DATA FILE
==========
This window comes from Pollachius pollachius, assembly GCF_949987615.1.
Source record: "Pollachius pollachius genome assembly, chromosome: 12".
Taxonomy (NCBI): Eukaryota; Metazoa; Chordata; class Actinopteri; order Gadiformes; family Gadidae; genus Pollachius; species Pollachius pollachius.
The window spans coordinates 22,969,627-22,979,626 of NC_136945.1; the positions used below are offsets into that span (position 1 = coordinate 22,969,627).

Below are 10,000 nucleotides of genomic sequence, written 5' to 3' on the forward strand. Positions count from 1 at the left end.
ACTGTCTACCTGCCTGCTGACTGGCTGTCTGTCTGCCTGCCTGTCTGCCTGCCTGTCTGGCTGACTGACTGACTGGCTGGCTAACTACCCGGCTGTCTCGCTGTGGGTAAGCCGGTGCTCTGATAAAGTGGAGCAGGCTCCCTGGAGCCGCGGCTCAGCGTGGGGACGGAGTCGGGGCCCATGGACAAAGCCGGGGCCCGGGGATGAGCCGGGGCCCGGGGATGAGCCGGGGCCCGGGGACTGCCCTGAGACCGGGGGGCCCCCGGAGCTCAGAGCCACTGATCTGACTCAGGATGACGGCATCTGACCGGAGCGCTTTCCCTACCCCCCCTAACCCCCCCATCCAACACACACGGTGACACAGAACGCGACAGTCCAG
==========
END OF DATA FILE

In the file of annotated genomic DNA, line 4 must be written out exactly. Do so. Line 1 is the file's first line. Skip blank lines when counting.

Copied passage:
The window spans coordinates 22,969,627-22,979,626 of NC_136945.1; the positions used below are offsets into that span (position 1 = coordinate 22,969,627).